To-do lists are like invading Russia in the winter: it sounds like a great idea until you actually try it. A to-do list always starts with great enthusiasm (“I’m a productivity machine!” “I’m going to cross these **** tasks out like a contract killer!”), but fast forward a few days, and the list is still there, and the one task you keep putting off is opening it. That’s probably because you’ve crossed out the easy tasks quickly, and the ones that remain are the real bummers - and who wants to look at those?
However, it doesn’t have to be this way. We just have to realize that to-do lists are, more than anything else, a psychological tool. And like most tools we use to manipulate our minds, we have to give a little more thought into how we use them, or they can become counterproductive. With a few insights into why these lists so often fail, we can design a to-do list that is effective, encouraging and useful.
So why is it that most to-do lists become lingering relics on our phones, doing nothing but remind us how we failed to complete them? Because of our psychology, a poorly designed to-do list can actually become demoralizing and decrease your chances of completing a task - through encouraging procrastination, adding mental anxiety and creating negative feedbacks we instinctively avoid. A to-do list is an external tool that impinges on our mind when it deals with productivity - and it can do so in a way that increases the mental failings we already have. Too many tasks can increase the anxiety we probably already feel (um, because we have too many tasks to do). Vague tasks make it hard to feel they are ever truly done, long deadlines encourage procrastination (just like they do when we have to turn in a term paper), and on and on.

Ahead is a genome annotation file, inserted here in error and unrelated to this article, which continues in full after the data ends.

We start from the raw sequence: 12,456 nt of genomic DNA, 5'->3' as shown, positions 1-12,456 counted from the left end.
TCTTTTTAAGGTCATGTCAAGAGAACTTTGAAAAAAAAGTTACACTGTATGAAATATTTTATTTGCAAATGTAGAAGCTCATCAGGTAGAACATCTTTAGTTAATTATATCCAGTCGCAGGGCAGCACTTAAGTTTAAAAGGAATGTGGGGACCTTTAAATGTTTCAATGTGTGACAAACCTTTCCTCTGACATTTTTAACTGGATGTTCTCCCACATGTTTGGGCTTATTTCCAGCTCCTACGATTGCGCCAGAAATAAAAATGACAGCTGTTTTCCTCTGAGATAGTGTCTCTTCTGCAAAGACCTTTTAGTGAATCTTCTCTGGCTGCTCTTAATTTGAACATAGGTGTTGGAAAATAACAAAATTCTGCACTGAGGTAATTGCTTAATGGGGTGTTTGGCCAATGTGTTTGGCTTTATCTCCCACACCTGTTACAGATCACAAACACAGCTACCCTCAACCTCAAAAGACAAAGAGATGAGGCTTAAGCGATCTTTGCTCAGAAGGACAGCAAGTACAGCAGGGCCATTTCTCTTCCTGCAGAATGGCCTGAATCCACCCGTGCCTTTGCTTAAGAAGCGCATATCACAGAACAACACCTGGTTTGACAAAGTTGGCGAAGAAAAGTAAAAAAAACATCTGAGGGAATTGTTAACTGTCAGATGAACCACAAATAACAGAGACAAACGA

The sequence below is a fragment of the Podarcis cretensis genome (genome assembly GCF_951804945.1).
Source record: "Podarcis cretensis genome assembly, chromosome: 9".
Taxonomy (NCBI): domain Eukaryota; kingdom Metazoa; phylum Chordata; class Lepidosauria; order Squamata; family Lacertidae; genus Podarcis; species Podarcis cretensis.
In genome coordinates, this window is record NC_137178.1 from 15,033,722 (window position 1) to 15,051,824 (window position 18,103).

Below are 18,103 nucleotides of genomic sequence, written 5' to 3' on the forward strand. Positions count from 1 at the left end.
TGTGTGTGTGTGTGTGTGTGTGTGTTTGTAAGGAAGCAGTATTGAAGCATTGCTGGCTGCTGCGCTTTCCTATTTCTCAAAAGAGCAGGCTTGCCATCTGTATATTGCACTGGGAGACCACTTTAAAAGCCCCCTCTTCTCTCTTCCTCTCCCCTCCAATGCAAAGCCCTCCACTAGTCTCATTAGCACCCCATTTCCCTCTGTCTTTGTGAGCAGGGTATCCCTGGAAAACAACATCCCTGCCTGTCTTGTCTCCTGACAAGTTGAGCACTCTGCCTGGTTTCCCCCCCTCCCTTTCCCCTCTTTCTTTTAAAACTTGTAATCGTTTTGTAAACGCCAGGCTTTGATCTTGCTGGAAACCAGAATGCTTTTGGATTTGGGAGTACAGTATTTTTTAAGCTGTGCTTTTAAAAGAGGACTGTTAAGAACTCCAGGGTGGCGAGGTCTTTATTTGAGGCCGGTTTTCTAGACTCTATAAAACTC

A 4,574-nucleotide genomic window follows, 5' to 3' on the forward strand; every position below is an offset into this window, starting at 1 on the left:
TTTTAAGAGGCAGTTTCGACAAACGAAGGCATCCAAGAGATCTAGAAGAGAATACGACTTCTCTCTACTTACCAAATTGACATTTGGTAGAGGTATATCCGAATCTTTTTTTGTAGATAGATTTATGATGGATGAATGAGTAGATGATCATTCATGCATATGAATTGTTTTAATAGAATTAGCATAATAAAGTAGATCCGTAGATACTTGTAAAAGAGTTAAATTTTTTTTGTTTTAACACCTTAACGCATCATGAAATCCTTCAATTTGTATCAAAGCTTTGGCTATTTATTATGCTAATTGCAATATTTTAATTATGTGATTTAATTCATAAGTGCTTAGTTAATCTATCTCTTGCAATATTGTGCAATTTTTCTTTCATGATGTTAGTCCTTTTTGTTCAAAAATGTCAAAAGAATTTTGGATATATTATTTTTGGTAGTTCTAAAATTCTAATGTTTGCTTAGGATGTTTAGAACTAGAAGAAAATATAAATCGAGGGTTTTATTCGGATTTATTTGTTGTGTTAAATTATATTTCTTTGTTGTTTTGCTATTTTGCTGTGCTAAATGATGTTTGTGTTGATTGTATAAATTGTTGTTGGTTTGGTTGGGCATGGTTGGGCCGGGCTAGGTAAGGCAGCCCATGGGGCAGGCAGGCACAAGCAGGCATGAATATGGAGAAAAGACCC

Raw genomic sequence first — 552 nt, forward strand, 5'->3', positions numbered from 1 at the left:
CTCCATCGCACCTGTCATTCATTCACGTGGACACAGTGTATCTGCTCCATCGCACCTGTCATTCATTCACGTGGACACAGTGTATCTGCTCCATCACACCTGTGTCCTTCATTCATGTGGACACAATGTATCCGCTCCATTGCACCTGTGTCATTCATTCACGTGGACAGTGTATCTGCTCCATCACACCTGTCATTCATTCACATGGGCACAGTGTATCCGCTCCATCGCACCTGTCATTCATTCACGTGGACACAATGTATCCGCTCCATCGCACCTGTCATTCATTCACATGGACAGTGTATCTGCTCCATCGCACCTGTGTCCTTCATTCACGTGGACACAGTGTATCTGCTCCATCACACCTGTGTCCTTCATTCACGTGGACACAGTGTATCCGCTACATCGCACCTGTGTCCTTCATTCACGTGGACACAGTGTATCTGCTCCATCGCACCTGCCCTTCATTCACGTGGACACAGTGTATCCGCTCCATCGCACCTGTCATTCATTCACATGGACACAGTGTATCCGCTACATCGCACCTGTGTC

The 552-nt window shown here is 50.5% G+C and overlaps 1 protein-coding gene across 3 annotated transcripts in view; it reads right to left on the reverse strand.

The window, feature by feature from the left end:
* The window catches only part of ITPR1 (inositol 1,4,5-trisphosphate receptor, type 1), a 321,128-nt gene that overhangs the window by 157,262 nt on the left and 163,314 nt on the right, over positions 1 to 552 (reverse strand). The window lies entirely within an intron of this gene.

Here are some basic rules we think can help you avoid these pitfalls and build a great to-do list:
Keep it short. A long to-do list is demoralizing and adds a sense of clutter. We want our list to be encouraging and add a sense of clarity to our work. Try to create short lists that you can complete within at most a week - preferably a couple of days.
Prioritize. We all have hundreds of tasks that we can come up with. Prioritizing our tasks and removing the less important (or urgent) tasks helps us keep our list short. When we’re done with our list we can always add the next batch to a new list.
Give yourself tasks with short deadlines. Studies have shown that long deadlines actually increase the chances of missing them. Keeping the due dates close also helps prioritize your tasks. When you have three things you need to finish by tomorrow, you’ll get them done. When you have ten things due by the end of the month, you’ll ignore them.
Be specific. Vague, general tasks (“learn to play the guitar”) are hard to complete and tend to linger. Try to create specific, actionable tasks (“sign up for guitar lessons at Cool Al’s music school”). We want tasks that give us the mental reward of marking them ‘Done!’.
Make it into a plan. Studies show that our brain releases mental resources related to a problem once we create a plan to solve it. Make your list be that plan - break up tasks into small chunks, and put them in your list in the order you plan to complete them. Give due dates accordingly. Then, treat you list like a plan for the upcoming day or two.
Reward yourself! Your list needs to constantly give you positive feedback - that’s its power! Don’t delete the tasks marked ‘done’ - keep them around so you can see what you’ve accomplished. Don’t be ashamed to look at the list just to see how much you’ve completed! It’ll give you the energy to go make that ‘done’ list longer.
Keeping these tips in mind can make to-do lists far more useful and fun to use. The Tags Bot for Facebook Messenger can help you find and access your to-do lists in Evernote right from Messenger - just message our page to see how!